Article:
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    Price and income elasticities of fat from meats are estimated by decomposing composite demand for meat into the produ ct of total calories, the fraction of calories eat as fat, and a residual measure of quality. This demand-characteristic system provides estimates of the impact of prices and income on the fraction of calories eaten as fat as well as their affect on the total consumption of fat. Empirical estimates of the comp ensated own-price elasticities of meats suggest that a fat tax designed to raise revenues to finance nutritional education efforts may increase the total consumption of fat.Agricultural and Food Policy, Demand and Price Analysis, Food Consumption/Nutrition/Food Safety,

    Compatibility of potential reinforcing ceramics with Ni and Fe aluminides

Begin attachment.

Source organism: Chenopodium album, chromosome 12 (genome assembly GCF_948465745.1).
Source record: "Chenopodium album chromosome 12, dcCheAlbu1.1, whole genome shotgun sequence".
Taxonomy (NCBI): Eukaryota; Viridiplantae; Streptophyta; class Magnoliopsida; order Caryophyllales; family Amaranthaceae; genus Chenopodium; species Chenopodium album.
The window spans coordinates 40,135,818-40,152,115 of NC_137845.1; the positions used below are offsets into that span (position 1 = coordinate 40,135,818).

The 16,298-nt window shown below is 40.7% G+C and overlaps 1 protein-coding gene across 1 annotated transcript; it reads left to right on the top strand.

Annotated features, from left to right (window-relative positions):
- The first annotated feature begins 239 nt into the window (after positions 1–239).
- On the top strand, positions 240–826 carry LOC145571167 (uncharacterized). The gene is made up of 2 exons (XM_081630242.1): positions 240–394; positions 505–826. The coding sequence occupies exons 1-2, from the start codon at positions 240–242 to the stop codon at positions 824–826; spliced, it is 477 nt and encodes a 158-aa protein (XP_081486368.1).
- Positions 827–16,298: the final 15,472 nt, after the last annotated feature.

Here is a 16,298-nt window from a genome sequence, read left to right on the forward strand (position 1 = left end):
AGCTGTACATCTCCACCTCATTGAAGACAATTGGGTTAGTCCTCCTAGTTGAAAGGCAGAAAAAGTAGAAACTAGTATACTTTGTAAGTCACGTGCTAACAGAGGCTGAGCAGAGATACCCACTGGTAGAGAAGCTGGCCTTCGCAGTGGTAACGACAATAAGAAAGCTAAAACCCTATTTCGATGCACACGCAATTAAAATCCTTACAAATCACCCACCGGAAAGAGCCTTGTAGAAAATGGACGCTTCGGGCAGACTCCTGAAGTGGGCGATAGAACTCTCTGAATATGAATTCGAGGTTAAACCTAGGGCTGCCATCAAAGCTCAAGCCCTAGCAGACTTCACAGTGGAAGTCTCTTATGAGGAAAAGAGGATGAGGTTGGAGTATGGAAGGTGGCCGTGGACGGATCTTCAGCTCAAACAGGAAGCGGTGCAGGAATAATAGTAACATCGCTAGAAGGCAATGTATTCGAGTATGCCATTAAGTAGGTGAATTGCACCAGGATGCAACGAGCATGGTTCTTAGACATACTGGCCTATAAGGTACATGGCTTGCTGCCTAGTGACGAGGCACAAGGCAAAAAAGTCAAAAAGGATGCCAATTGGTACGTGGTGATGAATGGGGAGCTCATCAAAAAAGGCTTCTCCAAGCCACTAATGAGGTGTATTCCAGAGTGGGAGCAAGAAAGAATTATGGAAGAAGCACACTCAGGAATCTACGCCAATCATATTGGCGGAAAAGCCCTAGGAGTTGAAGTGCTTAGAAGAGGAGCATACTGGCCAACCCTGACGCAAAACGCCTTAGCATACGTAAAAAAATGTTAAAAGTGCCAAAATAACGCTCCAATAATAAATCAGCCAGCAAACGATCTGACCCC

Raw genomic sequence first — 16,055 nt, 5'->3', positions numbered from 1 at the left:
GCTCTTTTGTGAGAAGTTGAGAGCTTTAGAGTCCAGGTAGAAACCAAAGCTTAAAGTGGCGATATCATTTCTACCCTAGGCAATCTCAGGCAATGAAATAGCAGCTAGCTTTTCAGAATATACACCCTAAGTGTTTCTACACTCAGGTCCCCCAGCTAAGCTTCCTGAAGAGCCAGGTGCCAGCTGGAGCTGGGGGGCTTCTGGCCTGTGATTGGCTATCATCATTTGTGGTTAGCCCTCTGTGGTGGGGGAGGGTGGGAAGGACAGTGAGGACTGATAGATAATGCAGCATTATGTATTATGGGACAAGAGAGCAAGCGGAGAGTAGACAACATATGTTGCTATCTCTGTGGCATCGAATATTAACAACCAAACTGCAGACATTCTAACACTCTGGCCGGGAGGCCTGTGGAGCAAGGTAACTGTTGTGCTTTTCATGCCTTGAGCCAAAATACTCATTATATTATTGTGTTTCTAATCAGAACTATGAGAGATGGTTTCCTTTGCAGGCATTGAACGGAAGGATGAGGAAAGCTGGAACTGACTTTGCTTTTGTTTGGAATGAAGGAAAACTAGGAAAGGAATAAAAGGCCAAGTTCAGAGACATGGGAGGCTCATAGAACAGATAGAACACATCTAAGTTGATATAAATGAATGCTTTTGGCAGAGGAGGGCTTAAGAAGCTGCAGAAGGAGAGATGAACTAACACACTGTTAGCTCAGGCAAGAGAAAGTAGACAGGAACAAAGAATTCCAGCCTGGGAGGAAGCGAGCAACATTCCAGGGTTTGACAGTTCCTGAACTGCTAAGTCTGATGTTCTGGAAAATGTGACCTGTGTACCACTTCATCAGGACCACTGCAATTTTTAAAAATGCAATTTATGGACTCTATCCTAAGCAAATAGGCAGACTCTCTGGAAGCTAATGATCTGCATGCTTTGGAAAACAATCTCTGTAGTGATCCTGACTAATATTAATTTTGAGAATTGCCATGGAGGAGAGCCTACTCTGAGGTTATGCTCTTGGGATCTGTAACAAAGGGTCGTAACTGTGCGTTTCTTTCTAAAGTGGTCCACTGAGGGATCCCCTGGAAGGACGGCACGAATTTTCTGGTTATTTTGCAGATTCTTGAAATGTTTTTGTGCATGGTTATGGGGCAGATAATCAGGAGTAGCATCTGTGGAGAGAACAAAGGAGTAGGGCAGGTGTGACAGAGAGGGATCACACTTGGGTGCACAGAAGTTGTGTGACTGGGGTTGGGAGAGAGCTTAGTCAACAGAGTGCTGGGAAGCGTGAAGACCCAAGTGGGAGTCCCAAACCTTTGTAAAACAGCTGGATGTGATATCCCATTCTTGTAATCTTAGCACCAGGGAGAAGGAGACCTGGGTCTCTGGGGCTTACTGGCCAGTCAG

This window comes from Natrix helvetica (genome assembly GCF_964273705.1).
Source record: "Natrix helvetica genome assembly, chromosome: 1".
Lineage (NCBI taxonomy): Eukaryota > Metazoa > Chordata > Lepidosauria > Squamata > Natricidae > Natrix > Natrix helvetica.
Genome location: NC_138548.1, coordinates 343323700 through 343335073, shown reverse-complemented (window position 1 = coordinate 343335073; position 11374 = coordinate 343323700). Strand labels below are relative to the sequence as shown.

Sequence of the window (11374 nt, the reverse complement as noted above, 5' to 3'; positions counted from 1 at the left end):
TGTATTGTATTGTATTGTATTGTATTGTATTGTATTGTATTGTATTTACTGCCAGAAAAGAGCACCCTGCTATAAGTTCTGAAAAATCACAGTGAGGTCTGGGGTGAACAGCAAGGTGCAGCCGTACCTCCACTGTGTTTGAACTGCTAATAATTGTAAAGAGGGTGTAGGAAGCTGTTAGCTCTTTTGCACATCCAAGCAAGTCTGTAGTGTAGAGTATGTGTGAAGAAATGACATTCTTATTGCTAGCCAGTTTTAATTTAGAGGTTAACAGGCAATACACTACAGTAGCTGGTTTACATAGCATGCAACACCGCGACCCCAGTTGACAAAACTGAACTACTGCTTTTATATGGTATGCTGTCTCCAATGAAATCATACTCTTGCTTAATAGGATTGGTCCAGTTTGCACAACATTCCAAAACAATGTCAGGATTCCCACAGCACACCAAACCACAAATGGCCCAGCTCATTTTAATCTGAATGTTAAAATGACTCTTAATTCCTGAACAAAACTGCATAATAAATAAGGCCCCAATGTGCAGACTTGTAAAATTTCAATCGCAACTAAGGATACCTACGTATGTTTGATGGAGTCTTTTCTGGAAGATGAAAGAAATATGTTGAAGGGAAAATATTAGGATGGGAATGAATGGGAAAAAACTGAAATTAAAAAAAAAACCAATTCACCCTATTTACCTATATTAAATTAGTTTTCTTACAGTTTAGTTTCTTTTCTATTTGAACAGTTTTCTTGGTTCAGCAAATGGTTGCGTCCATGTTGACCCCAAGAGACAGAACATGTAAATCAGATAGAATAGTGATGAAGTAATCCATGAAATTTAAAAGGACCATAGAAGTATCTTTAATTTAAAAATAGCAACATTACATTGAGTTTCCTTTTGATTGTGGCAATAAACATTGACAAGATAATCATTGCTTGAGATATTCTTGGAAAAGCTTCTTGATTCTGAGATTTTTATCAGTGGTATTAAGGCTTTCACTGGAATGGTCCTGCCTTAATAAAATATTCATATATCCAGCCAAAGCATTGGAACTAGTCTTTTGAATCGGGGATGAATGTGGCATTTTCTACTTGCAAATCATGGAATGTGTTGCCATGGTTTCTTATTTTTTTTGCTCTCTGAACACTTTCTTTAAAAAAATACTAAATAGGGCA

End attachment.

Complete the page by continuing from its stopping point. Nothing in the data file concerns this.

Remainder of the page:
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    There is a great deal of interest in the possible utilization of intermetallic compounds in advanced high temperature gas turbine engines. These compounds exhibit a variety of promising properties, including reasonable strength, high melting points, relatively low densities, and good corrosion resistance. However, in general, they also show limited ductilities and toughness, and less than optimum creep strengths at elevated temperatures. In addition, in applications involving advanced gas turbine engines, it is often necessary for candidate materials to have large elastic moduli. The present study is part of a program whose objective is to identify a high temperature fiber reinforced composite. The approach adopted was to fabricate laboratory samples of the combinations of materials considered by Misra, in order to determine the extent to which the thermodynamic calculations can predict phase stability. As many of the ceramic phases considered are not currently available in fiber form, they were added as particulates to the alloy matrices. The ways in which the materials were produced and evaluated are described